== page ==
When decency fails
Before conservatives can conserve anything else, we must first re-learn to conserve decency. Plus: bad faith on masks and vax?
I never really bought into the “Flight 93 election” business. Some of Michael Anton’s points in that essay, which marked an inflection point in conservative political action, are inarguably true. Our culture, led by an intentional and planned assault on conservatism, has moved leftward in an inexorable shift away from values rooted in Biblical truth, objective observation, and personal liberty to smashing guardrails, retribution for or deleting the past, and forced group unity.
Anton concluded that action is the only recipe, and there are no guarantees.
Except one: if you don’t try, death is certain. To compound the metaphor: a Hillary Clinton presidency is Russian Roulette with a semi-auto. With Trump, at least you can spin the cylinder and take your chances.
Of course, we all now know that both Hillary and Trump were Russian Roulette with a semi-auto. It was guaranteed that Trump would bring chaos, embarrassment, and disruption. What many conservatives deluded themselves about was the degree of bad and the harm that would follow.
Many still struggle with it. Those who believe that January 6th was some kind of public reaction to a giant conspiracy to destroy Donald Trump and “steal” the election he somehow was entitled to win, are no better than their liberal counterparts in Brooklyn who were so sure Hillary was to be coronated because it was “her time.”
Both were wrong, because Hillary and Trump are both unlikeable and self-destroying caricatures of what the other side hates and fears most. Trump literally spent every day of his term reinforcing his negatives with petty lies, insults, and constant testing of his base to ensure they are still “with him.”
The fact that this all ended with actual violence committed against Capitol police officers, with the goal of disrupting and overturning Congress as it discharged its Constitutional duty to certify the 2020 election seems, in hindsight, almost inevitable from the day Trump claimed he had the biggest inaugural audience in history—making an ill-prepared and red-faced Sean Spicer into a stuttering clown.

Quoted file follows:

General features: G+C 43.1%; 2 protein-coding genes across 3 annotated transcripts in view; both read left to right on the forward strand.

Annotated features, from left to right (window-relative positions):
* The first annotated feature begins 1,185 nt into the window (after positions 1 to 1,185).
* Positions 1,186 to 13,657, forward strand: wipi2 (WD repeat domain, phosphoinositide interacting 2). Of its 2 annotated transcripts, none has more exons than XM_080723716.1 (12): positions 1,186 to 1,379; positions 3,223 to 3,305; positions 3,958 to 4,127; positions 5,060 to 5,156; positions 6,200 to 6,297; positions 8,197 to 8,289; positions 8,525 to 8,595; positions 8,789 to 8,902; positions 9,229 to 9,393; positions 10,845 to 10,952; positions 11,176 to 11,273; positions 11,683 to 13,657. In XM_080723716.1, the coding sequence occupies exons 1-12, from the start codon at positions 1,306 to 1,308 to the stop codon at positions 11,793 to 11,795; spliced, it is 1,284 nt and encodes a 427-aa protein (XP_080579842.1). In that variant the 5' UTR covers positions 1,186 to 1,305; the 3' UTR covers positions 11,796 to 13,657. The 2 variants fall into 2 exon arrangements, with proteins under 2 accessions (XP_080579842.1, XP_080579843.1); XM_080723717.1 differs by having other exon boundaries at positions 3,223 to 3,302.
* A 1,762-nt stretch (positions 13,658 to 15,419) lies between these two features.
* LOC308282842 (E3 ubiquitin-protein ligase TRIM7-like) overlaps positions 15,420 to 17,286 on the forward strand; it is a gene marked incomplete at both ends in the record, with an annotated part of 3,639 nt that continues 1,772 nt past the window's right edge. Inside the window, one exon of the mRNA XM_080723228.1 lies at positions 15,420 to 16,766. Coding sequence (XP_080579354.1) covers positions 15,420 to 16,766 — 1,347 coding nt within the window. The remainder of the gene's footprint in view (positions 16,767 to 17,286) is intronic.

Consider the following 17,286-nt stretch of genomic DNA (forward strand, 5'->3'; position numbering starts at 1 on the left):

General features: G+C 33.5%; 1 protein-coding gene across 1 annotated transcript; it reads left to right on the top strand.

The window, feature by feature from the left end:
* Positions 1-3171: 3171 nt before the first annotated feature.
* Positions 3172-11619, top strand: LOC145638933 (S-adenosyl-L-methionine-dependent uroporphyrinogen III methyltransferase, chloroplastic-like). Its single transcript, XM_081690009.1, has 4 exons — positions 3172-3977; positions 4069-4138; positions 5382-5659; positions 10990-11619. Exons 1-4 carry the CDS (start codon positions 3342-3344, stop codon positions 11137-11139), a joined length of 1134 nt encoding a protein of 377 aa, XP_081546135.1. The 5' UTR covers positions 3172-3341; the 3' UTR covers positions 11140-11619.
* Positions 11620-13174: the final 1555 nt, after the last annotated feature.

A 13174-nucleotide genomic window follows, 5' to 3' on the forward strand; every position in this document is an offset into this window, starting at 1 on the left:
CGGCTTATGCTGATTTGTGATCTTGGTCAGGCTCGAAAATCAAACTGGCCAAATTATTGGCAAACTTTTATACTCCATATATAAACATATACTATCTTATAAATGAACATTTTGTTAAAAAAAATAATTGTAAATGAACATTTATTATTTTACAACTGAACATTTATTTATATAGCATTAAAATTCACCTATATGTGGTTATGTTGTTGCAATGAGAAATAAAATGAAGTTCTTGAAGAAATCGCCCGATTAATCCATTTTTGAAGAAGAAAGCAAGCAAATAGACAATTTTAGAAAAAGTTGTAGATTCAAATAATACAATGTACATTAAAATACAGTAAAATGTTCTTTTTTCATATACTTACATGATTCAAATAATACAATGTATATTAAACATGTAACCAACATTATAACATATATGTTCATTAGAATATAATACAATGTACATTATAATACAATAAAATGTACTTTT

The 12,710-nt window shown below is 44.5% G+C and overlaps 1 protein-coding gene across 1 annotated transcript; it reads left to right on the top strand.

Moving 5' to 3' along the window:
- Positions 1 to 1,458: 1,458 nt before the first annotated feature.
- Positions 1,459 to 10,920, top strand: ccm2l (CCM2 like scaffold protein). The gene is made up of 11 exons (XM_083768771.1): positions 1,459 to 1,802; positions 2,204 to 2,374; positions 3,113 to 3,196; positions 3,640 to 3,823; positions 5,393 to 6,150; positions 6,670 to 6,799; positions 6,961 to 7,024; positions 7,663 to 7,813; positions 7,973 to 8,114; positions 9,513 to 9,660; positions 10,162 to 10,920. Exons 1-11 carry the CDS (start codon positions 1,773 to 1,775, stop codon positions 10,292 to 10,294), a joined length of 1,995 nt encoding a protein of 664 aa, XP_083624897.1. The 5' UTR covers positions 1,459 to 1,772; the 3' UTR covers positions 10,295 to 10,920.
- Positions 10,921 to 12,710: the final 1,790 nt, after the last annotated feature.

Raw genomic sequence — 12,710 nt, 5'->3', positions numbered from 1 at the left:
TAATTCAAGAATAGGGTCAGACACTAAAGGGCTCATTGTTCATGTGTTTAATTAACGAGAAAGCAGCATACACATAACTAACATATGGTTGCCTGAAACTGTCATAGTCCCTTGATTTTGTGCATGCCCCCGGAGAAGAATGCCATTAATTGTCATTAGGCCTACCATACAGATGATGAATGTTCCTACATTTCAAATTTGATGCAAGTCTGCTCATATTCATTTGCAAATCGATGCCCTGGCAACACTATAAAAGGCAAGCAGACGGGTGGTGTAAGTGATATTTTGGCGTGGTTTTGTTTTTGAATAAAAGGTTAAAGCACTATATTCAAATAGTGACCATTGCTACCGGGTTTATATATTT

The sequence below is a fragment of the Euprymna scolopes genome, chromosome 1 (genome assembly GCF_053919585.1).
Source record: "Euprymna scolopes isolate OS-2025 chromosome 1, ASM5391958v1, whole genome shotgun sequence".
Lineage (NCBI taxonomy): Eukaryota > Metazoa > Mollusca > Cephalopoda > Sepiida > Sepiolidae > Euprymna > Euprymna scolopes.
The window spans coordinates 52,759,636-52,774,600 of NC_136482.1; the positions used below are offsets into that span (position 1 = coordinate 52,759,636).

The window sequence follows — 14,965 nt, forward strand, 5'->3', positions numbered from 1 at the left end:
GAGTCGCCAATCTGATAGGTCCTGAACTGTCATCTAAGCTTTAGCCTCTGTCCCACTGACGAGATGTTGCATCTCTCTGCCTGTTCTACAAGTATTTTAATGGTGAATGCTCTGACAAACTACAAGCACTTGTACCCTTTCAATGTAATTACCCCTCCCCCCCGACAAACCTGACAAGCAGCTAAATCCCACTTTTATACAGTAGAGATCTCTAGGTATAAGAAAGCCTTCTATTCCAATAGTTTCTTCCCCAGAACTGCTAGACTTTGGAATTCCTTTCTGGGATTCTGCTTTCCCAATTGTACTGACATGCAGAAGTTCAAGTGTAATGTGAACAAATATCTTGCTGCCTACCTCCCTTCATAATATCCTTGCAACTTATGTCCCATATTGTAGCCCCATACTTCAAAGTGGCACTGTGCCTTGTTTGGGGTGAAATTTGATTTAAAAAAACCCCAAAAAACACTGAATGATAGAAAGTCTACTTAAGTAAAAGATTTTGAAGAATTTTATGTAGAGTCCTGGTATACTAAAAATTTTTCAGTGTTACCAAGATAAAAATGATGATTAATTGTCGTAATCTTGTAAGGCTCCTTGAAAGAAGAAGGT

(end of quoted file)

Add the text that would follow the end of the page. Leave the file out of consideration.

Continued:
This morning, I got a kick out of reading David French’s recount of “where I get off the bus.”
That’s where I get off the bus. Any intellectual movement can and should tolerate a broad range of ideological arguments, and a political party has to have a bigger tent still, but basic commitments to truth, decency, competence, and the rule of law itself must remain. A “conservative” movement isn’t remotely conservative if it doesn’t conserve these foundational, civilizational values.
A conservative movement centered around what French called a “dispositional” stance of fighting the left with its own weapons, while the actual policies held in that fight seem to mirror the left’s own bent toward central planning, big government, huge spending, and intellectual conformity, is one that has lost sight of what it purports to conserve.
Michael Anton argued that those who say they are conservatives are not serious because they won’t fight for the values they wish to conserve. David French argued (and still does) that fighting in the way Anton (and Sohrab Ahmari, among others) wish to fight leads to a party committed to Trumpism, fighting the left at all costs, while losing the very essence of what’s being fought for.
The thing that Anton found so objectionable, and was indeed blind to it because he possesses it, is decency. We like to assume people are like ourselves, with the exception of people we demonize, who we like to assume all the worst things about. Our bubbles get pierced when we are forced to accept that not all who take up the banner of conservatism are decent people, and not all rabid CRT-believing leftists are bad-faith neo-Jacobins, waiting to bathe us in our own blood.